A recent story, The Snow Leopard of Moscow, struck me as an instant classic of the literary horror genre. The time he spent in living in Moscow clearly informed the writing of this story, which is pervaded by what, for this reader at least, is a refreshing backdrop for a horror story.

It really has it all — atmosphere, ambiguity, proper characters, and an absence of weary tropes. It was also made me think about the Jungian shadow, and archetypes of tramps and the wounded healer we encounter in dreams. Why not read it here now? 

 

Categories
Fiction Guernsey Guernsey Literature Prose Short Stories

Supernatural Tales 41, Autumn 2019

As a horror and weird fiction newbie, I’m delighted to have my first story The Inheritor in Supernatural Tales, edited tirelessly by David Longhorn. My tale is set in Guernsey, and draws on my childhood experiences of living in my Grandparent’s haunted 16th century granite cottage.

The story concerns the return of an exile, a burial and a the return to a haunted house (see above). You’ll be pleased to learn it all ends horrifically. I preface The Inheritor with a quote by Victor Hugo, who lived on the island.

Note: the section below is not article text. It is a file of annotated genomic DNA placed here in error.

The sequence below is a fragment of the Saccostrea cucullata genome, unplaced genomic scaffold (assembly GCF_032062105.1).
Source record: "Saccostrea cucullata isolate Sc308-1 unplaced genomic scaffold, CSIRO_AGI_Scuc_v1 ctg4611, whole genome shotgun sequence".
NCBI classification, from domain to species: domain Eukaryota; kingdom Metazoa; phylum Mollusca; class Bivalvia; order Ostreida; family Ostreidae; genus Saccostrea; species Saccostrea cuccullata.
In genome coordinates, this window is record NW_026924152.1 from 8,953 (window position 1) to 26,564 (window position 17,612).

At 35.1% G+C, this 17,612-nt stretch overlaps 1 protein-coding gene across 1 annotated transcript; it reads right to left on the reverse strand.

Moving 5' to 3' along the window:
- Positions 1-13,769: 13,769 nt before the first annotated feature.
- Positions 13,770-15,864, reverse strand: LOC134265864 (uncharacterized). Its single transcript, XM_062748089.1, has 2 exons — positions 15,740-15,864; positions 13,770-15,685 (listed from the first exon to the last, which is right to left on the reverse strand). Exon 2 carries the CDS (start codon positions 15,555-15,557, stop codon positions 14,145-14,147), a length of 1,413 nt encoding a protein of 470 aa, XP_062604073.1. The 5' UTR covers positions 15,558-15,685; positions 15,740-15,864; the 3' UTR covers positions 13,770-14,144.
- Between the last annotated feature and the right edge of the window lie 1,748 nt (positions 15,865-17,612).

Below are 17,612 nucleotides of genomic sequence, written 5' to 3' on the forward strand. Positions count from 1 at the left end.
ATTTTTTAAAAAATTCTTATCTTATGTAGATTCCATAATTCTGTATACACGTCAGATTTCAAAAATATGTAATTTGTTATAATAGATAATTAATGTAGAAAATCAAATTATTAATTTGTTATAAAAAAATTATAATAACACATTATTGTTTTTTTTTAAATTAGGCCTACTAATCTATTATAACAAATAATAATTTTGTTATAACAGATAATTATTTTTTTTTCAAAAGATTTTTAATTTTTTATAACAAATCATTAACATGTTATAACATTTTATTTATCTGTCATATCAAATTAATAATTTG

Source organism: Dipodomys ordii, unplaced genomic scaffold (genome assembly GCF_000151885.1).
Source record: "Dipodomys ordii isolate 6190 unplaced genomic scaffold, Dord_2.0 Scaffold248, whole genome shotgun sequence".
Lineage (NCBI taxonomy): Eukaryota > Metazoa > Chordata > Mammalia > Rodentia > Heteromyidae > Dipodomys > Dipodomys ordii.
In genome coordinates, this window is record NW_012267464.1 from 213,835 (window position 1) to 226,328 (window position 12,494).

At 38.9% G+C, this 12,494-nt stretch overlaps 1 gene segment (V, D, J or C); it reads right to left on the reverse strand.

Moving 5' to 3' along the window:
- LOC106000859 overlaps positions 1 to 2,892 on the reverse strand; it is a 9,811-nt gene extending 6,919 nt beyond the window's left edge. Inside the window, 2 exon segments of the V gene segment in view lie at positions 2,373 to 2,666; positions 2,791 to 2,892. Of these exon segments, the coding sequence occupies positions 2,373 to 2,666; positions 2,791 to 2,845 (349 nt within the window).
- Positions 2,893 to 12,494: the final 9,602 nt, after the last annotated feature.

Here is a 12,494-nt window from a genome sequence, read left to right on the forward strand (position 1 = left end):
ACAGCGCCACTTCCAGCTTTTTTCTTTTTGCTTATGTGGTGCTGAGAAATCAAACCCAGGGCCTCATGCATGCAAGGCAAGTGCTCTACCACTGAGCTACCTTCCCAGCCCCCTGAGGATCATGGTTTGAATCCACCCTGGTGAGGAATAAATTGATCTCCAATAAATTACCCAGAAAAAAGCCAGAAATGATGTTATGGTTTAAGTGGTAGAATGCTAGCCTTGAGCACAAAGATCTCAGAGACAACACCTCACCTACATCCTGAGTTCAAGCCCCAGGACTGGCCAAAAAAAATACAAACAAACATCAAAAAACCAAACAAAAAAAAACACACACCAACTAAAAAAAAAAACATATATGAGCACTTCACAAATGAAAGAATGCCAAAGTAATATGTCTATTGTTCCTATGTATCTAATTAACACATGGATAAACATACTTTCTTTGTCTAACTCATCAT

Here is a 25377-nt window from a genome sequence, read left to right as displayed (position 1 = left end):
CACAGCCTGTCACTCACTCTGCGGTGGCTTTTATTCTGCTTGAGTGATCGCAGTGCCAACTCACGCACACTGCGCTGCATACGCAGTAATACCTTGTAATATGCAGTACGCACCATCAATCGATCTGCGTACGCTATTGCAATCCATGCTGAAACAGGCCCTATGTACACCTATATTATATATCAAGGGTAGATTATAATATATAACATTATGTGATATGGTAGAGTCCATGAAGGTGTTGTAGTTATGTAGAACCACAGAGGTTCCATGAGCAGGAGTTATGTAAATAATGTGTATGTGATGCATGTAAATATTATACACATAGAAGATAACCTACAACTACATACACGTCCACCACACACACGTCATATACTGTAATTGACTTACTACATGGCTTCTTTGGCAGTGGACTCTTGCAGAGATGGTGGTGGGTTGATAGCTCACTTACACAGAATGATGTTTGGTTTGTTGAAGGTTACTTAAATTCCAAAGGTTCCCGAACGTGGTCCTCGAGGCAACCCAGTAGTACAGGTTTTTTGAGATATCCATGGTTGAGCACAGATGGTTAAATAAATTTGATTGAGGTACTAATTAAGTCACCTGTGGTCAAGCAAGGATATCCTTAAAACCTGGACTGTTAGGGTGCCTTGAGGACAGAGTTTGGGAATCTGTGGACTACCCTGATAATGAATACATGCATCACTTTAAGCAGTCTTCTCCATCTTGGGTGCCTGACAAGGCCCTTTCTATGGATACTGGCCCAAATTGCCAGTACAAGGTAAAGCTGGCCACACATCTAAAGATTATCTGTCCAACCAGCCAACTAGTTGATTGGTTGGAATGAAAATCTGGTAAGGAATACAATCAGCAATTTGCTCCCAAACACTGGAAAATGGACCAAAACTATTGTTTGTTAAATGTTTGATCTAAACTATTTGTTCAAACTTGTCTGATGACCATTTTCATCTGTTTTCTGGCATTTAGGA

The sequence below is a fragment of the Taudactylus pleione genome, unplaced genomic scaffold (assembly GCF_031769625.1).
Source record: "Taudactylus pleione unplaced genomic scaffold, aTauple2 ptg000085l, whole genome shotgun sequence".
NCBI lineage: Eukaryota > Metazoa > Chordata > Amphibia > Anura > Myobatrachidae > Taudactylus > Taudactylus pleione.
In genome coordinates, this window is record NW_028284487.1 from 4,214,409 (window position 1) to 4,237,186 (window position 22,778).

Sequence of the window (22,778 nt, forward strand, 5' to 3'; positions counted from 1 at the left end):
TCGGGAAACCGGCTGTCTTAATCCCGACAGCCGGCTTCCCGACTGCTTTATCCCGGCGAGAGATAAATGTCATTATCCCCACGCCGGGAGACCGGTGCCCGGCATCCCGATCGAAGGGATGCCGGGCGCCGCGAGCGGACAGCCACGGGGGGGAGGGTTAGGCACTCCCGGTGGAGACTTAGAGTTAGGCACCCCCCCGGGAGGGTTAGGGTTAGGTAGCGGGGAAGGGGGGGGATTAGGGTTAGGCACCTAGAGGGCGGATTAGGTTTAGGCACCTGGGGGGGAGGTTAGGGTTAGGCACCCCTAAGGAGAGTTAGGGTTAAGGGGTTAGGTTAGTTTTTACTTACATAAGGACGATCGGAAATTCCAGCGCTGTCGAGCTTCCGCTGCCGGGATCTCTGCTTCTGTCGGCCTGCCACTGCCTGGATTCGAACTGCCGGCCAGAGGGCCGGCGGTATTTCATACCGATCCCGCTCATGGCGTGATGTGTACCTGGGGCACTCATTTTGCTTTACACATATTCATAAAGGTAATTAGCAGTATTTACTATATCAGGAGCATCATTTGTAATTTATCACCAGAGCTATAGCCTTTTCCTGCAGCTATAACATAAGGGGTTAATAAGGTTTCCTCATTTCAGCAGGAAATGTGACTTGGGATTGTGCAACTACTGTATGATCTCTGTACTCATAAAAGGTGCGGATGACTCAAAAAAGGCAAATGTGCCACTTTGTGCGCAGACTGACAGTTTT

‘Houses resemble those who dwell in them, and can, as it were, die…  These weird looking abodes are not rare in the Channel Islands; all agricultural and seafaring classes have a strong faith in the active agency of Satan.’

Victor Hugo, The Toilers of the Sea

The table of contents has some heavy hitting horror and weird fiction writers. Chuffed to be among them.

  • That the Sea Shall Be Calm by David Surface
  • Pertrichor by Sam Dawson
  • Old Habits by Stephen Cashmore
  • The Sea Man by James Machin
  • Sorrow is the Mother of the World by Jeremy Schiliewe
  • The Inheritor by Peter Kenny
  • No Passage Landward by Steve Duffy.

You can buy your copy of Supernatural Tales here.